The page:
Rapid diversification underlying the global dominance of a cosmopolitan phytoplankton

TitleRapid diversification underlying the global dominance of a cosmopolitan phytoplankton
Publication TypeJournal Article
Year of Publication2023
AuthorsBendif EMahdi, Probert I, Archontikis OA, Young JR, Beaufort L, Rickaby RE, Filatov D
JournalThe ISME Journal
KeywordsMicrobial biooceanography, phylogenomics, population genetics, rcc1212, RCC1216, rcc1220, RCC1239, RCC1240, RCC1242, RCC1245, rcc1252, RCC1253, RCC1266, RCC1304, rcc1731, RCC1754, RCC1813, RCC1823, rcc1824, RCC1830, RCC1838, RCC1840, RCC1853, RCC1856, RCC3746, RCC4027, RCC4028, RCC4030, RCC5134, RCC5137, RCC5141, RCC6381, RCC6421, RCC6427, RCC6566, RCC6660, RCC6666, RCC911, RCC963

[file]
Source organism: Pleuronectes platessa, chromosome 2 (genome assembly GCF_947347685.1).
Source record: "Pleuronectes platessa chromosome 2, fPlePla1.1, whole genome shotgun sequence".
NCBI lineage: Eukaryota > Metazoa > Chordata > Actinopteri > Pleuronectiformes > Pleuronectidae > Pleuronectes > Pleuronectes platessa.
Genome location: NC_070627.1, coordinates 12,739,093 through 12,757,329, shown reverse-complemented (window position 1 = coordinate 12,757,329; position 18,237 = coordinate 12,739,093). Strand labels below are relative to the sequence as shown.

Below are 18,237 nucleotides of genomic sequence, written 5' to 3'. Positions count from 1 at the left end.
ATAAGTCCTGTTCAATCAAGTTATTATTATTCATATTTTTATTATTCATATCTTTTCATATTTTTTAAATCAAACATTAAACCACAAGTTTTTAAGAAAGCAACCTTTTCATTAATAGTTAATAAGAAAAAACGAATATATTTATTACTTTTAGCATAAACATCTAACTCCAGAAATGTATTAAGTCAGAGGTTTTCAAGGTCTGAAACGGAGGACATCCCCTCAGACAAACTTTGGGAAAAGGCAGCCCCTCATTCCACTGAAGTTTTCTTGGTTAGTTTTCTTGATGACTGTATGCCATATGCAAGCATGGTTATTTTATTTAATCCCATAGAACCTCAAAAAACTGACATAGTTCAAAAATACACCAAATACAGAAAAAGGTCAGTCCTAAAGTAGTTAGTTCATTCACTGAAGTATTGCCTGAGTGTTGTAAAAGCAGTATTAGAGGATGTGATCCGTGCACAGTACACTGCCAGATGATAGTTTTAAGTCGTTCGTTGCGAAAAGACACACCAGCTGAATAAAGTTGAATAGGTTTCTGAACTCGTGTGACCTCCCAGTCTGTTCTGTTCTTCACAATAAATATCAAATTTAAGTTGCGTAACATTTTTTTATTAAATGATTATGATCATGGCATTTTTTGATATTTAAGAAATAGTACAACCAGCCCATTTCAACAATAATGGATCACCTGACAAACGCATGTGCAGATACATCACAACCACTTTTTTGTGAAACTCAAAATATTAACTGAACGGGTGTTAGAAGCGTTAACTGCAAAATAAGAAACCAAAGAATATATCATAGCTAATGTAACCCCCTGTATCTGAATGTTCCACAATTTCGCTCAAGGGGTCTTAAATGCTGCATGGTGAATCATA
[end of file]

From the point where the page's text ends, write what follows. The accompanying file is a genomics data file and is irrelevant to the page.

Marine phytoplankton play important roles in the global ecosystem, with a limited number of cosmopolitan keystone species driving their biomass. Recent studies have revealed that many of these phytoplankton are complexes composed of sibling species, but little is known about the evolutionary processes underlying their formation. Gephyrocapsa huxleyi, a widely distributed and abundant unicellular marine planktonic algae, produces calcified scales (coccoliths), thereby significantly affects global biogeochemical cycles via sequestration of inorganic carbon. This species is composed of morphotypes defined by differing degrees of coccolith calcification, the evolutionary ecology of which remains unclear. Here, we report an integrated morphological, ecological and genomic survey across globally distributed G. huxleyi strains to reconstruct evolutionary relationships between morphotypes in relation to their habitats. While G. huxleyi has been considered a single cosmopolitan species, our analyses demonstrate that it has evolved to comprise at least three distinct species, which led us to formally revise the taxonomy of the G. huxleyi complex. Moreover, the first speciation event occurred before the onset of the last interglacial period (\textasciitilde140 ka), while the second followed during this interglacial. Then, further rapid diversifications occurred during the most recent ice-sheet expansion of the last glacial period and established morphotypes as dominant populations across environmental clines. These results suggest that glacial-cycle dynamics contributed to the isolation of ocean basins and the segregations of oceans fronts as extrinsic drivers of micro-evolutionary radiations in extant marine phytoplankton.